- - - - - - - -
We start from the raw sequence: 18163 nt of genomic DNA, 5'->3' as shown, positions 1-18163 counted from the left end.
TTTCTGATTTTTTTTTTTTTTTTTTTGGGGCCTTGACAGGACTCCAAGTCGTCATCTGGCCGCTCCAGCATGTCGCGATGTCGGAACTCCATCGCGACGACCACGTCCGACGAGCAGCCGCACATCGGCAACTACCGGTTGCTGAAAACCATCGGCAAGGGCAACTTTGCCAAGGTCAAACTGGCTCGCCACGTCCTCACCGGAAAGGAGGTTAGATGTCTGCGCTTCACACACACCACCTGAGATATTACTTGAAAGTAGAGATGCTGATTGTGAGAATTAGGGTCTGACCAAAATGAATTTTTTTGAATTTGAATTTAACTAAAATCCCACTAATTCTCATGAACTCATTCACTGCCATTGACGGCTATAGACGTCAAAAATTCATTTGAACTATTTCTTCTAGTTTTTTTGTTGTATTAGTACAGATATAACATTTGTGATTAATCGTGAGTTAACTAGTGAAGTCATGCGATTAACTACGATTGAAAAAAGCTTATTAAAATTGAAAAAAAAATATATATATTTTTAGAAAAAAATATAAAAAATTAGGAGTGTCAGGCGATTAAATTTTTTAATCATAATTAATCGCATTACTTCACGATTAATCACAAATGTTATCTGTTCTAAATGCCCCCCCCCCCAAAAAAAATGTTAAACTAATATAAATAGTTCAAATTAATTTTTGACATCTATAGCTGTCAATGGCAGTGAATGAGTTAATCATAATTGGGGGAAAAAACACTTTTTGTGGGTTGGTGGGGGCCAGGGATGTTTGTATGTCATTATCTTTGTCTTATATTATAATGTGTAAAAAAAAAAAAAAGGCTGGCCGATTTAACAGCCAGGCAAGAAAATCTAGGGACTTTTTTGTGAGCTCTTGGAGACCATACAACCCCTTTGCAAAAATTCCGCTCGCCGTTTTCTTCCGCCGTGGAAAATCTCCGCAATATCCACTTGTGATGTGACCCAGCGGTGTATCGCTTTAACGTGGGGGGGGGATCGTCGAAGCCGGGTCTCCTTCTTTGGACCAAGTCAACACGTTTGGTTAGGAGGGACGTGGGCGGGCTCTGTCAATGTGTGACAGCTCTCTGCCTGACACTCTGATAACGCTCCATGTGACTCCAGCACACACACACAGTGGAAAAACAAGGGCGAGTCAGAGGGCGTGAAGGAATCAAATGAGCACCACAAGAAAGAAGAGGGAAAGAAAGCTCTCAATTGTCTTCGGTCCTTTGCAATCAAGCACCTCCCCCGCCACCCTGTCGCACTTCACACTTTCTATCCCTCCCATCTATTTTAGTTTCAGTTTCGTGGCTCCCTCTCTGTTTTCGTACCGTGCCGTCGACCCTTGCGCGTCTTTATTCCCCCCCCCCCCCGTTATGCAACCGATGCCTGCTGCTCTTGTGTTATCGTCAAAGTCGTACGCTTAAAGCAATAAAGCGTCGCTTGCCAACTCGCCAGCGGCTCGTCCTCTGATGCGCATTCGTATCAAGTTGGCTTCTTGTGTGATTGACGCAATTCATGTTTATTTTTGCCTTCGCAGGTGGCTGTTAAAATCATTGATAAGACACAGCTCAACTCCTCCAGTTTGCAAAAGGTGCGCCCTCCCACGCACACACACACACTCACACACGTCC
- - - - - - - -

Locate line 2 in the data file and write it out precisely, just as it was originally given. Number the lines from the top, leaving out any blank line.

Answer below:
TTTCTGATTTTTTTTTTTTTTTTTTTGGGGCCTTGACAGGACTCCAAGTCGTCATCTGGCCGCTCCAGCATGTCGCGATGTCGGAACTCCATCGCGACGACCACGTCCGACGAGCAGCCGCACATCGGCAACTACCGGTTGCTGAAAACCATCGGCAAGGGCAACTTTGCCAAGGTCAAACTGGCTCGCCACGTCCTCACCGGAAAGGAGGTTAGATGTCTGCGCTTCACACACACCACCTGAGATATTACTTGAAAGTAGAGATGCTGATTGTGAGAATTAGGGTCTGACCAAAATGAATTTTTTTGAATTTGAATTTAACTAAAATCCCACTAATTCTCATGAACTCATTCACTGCCATTGACGGCTATAGACGTCAAAAATTCATTTGAACTATTTCTTCTAGTTTTTTTGTTGTATTAGTACAGATATAACATTTGTGATTAATCGTGAGTTAACTAGTGAAGTCATGCGATTAACTACGATTGAAAAAAGCTTATTAAAATTGAAAAAAAAATATATATATTTTTAGAAAAAAATATAAAAAATTAGGAGTGTCAGGCGATTAAATTTTTTAATCATAATTAATCGCATTACTTCACGATTAATCACAAATGTTATCTGTTCTAAATGCCCCCCCCCCCAAAAAAAATGTTAAACTAATATAAATAGTTCAAATTAATTTTTGACATCTATAGCTGTCAATGGCAGTGAATGAGTTAATCATAATTGGGGGAAAAAACACTTTTTGTGGGTTGGTGGGGGCCAGGGATGTTTGTATGTCATTATCTTTGTCTTATATTATAATGTGTAAAAAAAAAAAAAAGGCTGGCCGATTTAACAGCCAGGCAAGAAAATCTAGGGACTTTTTTGTGAGCTCTTGGAGACCATACAACCCCTTTGCAAAAATTCCGCTCGCCGTTTTCTTCCGCCGTGGAAAATCTCCGCAATATCCACTTGTGATGTGACCCAGCGGTGTATCGCTTTAACGTGGGGGGGGGATCGTCGAAGCCGGGTCTCCTTCTTTGGACCAAGTCAACACGTTTGGTTAGGAGGGACGTGGGCGGGCTCTGTCAATGTGTGACAGCTCTCTGCCTGACACTCTGATAACGCTCCATGTGACTCCAGCACACACACACAGTGGAAAAACAAGGGCGAGTCAGAGGGCGTGAAGGAATCAAATGAGCACCACAAGAAAGAAGAGGGAAAGAAAGCTCTCAATTGTCTTCGGTCCTTTGCAATCAAGCACCTCCCCCGCCACCCTGTCGCACTTCACACTTTCTATCCCTCCCATCTATTTTAGTTTCAGTTTCGTGGCTCCCTCTCTGTTTTCGTACCGTGCCGTCGACCCTTGCGCGTCTTTATTCCCCCCCCCCCCCGTTATGCAACCGATGCCTGCTGCTCTTGTGTTATCGTCAAAGTCGTACGCTTAAAGCAATAAAGCGTCGCTTGCCAACTCGCCAGCGGCTCGTCCTCTGATGCGCATTCGTATCAAGTTGGCTTCTTGTGTGATTGACGCAATTCATGTTTATTTTTGCCTTCGCAGGTGGCTGTTAAAATCATTGATAAGACACAGCTCAACTCCTCCAGTTTGCAAAAGGTGCGCCCTCCCACGCACACACACACACTCACACACGTCC